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Poland: Ties Affirmed, But No Major Breakthroughs On Putin's Visit

  • Kathleen Moore

Russian President Vladimir Putin today continued his state visit to Poland, the first by a Russian leader in eight years. So far he's squeezed in meetings with President Alexander Kwasniewski, Prime Minister Leszek Miller, business leaders, and a Polish olympic judo champion. After talks with Kwasniewski yesterday, Putin hailed a new era in relations between the two countries.

Prague, 17 January 2002 (RFE/RL) -- The last time a Russian leader visited Poland was in 1993, when Boris Yeltsin hinted Russia would accept Central European membership in NATO -- and then hastily backtracked upon returning to Moscow.

Since then, of course, Poland has joined the alliance and relations remained cool between the two for much of the last decade. One of the low points came in early 2000, when Poland expelled nine Russian diplomats it said were spies, and Moscow responded in kind, also expelling nine Polish diplomats.

But relations have been warming of late, and analysts say this week's visit is the fruit of those efforts.

The visit began on a chummy note, with Putin speaking of a "decisive turning point" in relations. This was the Russian president speaking yesterday: "Poland is interested in creating complex relations with Russia, and Russia is interested in not only economic, but also in political relations with Poland."

Jakub Boratynski is director of the European affairs program at Warsaw's Stefan Batory Foundation. He told RFE/RL: "There's certainly an element, if not [of a] new era, then of substantial warming up in relations between the two countries. In fact, the process started over a year ago and I think it's just the result of recognition of Russian interests and a general shift in Russian policy, which especially under the leadership of Putin became more pragmatic."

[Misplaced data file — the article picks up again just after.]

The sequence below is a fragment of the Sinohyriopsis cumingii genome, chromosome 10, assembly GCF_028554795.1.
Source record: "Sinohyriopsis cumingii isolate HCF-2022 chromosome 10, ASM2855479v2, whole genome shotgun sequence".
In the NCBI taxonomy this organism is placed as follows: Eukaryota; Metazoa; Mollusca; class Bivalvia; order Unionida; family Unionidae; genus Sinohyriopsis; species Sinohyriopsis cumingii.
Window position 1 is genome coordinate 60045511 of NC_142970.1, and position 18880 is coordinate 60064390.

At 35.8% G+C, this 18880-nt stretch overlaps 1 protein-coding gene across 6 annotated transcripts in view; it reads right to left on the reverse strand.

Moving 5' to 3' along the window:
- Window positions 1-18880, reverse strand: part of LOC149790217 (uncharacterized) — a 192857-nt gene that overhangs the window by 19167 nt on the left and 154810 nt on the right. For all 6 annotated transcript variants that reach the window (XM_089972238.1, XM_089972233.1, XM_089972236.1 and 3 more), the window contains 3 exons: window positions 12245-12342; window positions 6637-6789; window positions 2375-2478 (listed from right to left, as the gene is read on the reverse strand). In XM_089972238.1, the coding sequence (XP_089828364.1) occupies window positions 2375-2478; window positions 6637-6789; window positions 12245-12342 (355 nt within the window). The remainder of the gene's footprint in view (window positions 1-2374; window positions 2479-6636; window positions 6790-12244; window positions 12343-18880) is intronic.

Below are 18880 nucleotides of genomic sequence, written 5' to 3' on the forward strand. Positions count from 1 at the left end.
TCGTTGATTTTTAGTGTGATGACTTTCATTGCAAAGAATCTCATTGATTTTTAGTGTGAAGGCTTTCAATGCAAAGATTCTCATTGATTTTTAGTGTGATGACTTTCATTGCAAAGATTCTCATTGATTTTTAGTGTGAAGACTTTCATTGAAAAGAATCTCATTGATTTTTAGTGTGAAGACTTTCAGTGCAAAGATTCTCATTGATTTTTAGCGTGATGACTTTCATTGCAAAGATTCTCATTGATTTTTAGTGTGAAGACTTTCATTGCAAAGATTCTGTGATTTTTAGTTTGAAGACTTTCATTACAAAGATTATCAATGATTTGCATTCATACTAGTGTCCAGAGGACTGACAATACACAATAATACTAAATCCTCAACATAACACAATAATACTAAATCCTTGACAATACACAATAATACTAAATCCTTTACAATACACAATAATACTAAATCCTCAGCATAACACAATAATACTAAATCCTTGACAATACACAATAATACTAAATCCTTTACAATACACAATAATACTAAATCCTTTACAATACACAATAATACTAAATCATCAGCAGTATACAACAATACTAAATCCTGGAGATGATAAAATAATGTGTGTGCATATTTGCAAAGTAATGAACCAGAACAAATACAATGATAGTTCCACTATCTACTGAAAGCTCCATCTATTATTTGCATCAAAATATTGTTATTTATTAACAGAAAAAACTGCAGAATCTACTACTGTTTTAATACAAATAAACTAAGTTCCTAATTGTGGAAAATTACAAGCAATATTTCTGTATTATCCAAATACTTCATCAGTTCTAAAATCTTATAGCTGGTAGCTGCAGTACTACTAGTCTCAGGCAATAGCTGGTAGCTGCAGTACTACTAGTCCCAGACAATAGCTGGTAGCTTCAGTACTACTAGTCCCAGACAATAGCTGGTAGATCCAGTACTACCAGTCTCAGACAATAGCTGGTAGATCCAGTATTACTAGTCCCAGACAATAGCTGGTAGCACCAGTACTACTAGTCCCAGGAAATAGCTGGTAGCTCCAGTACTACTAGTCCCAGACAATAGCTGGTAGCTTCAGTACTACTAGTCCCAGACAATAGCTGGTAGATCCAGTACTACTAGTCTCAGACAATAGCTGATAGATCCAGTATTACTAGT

Some have expressed disappointment at the gaps in Putin's program. Reuters quotes Marek Borowski, the speaker of the Sejm, Poland's lower house of parliament, as saying he had hoped Putin would address parliament -- as he did in Germany last year.

There is also some disappointment that Putin did not offer apologies for Soviet-era atrocities, such as the massacre of thousands of Polish officers in Russia's Katyn forest during World War II. And Putin did not visit the monument to the Warsaw Uprising of 1944, an event in which historians say Soviet troops failed to offer help.

Putin also said there will be no compensation for Polish victims of Stalinism -- though he said they might benefit from a law offering official rehabilitation: "As you know, Russia has passed a law on rehabilitation of people who have suffered from political repression. This concerns mostly the Stalin period of Soviet history. I think that also citizens of Poland who have been repressed during that time can profit from this law."